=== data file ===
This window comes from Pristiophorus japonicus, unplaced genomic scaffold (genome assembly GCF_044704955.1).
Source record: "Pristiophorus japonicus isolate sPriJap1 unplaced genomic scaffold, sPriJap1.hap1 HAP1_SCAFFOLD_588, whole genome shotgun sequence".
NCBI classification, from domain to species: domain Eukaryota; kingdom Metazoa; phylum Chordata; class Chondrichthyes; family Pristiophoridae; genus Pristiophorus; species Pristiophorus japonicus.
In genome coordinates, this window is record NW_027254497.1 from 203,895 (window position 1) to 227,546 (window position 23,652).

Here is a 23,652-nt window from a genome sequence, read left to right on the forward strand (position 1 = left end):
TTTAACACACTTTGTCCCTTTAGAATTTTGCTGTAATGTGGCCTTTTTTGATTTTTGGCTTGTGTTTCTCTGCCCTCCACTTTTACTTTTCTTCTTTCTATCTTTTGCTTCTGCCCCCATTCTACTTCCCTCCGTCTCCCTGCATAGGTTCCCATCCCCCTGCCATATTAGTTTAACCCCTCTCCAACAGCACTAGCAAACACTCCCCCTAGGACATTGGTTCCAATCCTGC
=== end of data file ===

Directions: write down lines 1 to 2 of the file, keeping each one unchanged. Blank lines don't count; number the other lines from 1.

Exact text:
This window comes from Pristiophorus japonicus, unplaced genomic scaffold (genome assembly GCF_044704955.1).
Source record: "Pristiophorus japonicus isolate sPriJap1 unplaced genomic scaffold, sPriJap1.hap1 HAP1_SCAFFOLD_588, whole genome shotgun sequence".